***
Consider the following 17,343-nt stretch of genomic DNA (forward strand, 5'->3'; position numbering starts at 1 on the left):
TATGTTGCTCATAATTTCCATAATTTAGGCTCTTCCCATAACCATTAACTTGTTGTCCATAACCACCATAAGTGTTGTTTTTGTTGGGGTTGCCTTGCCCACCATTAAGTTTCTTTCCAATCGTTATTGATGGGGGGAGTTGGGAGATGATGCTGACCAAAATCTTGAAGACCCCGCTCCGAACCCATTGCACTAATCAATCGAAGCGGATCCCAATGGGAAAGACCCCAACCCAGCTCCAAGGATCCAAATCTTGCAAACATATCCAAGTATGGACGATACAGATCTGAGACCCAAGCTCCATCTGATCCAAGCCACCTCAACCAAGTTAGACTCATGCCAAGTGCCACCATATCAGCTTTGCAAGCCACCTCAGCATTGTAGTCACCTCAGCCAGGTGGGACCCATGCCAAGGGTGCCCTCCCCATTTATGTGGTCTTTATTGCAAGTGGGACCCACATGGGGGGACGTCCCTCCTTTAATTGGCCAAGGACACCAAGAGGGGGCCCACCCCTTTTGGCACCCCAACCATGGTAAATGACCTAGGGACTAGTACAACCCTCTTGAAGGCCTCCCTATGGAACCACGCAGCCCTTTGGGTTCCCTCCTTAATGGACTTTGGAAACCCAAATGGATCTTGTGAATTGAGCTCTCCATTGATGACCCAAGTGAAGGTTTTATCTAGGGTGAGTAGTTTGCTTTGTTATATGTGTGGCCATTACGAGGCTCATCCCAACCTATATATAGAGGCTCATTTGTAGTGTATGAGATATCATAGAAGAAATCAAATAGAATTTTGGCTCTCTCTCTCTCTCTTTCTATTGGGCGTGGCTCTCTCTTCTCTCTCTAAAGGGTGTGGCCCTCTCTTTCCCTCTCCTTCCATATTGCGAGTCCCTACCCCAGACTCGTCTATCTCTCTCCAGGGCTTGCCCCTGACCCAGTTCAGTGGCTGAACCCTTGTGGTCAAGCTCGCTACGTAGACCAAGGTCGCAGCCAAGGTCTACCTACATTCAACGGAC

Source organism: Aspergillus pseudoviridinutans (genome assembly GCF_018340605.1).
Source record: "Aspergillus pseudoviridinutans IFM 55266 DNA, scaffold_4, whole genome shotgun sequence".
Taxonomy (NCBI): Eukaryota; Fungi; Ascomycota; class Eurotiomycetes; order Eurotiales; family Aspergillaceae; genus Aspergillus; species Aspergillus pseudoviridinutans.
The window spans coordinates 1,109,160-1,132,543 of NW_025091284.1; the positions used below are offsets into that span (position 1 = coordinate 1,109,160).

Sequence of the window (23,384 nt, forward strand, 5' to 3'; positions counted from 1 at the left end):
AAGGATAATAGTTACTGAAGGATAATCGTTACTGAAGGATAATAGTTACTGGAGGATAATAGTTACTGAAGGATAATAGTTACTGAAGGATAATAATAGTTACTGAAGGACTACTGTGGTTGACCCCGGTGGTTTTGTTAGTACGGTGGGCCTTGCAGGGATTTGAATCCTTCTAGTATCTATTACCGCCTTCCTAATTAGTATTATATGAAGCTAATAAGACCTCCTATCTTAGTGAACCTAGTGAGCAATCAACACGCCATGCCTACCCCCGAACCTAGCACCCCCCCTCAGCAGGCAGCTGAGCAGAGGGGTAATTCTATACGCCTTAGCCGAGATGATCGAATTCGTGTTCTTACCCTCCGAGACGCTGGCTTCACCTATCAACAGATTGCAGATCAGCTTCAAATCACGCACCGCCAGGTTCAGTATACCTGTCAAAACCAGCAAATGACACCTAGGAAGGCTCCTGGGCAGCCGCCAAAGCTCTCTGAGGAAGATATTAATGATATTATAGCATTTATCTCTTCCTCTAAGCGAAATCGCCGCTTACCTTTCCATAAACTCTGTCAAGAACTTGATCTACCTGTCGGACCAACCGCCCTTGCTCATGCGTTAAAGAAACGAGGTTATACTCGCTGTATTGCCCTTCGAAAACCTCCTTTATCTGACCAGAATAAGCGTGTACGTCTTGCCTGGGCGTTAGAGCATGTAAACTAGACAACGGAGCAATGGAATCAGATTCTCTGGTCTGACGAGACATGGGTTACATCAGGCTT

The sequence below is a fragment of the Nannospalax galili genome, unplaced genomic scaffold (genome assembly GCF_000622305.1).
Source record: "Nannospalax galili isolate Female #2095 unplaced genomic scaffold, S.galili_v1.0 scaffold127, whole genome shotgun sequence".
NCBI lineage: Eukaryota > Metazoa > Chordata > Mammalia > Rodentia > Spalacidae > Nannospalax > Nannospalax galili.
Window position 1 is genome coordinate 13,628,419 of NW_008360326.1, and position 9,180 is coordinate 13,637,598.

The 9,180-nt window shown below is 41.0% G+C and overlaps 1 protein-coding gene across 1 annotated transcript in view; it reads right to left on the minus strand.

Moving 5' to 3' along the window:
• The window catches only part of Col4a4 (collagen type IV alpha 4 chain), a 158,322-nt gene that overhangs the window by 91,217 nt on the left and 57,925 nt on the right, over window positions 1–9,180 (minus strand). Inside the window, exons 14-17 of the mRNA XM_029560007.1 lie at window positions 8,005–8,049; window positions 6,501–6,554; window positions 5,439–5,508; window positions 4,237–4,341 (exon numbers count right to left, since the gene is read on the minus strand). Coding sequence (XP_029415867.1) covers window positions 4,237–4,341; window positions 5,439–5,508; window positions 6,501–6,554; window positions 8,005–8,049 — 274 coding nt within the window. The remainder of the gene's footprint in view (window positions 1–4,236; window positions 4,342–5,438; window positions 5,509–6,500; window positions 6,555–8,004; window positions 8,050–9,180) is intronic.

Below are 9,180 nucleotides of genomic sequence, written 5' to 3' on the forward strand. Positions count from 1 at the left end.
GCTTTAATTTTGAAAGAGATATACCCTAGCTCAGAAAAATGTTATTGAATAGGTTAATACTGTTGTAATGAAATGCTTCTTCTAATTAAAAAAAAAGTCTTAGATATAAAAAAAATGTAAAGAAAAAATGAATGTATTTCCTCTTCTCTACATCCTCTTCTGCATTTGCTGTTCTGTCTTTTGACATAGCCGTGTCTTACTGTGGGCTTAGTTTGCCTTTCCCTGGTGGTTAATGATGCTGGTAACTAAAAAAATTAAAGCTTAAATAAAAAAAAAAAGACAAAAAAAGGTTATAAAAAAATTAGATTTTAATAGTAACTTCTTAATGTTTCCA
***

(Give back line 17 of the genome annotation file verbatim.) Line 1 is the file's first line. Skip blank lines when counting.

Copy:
GCTTTAATTTTGAAAGAGATATACCCTAGCTCAGAAAAATGTTATTGAATAGGTTAATACTGTTGTAATGAAATGCTTCTTCTAATTAAAAAAAAAGTCTTAGATATAAAAAAAATGTAAAGAAAAAATGAATGTATTTCCTCTTCTCTACATCCTCTTCTGCATTTGCTGTTCTGTCTTTTGACATAGCCGTGTCTTACTGTGGGCTTAGTTTGCCTTTCCCTGGTGGTTAATGATGCTGGTAACTAAAAAAATTAAAGCTTAAATAAAAAAAAAAAGACAAAAAAAGGTTATAAAAAAATTAGATTTTAATAGTAACTTCTTAATGTTTCCA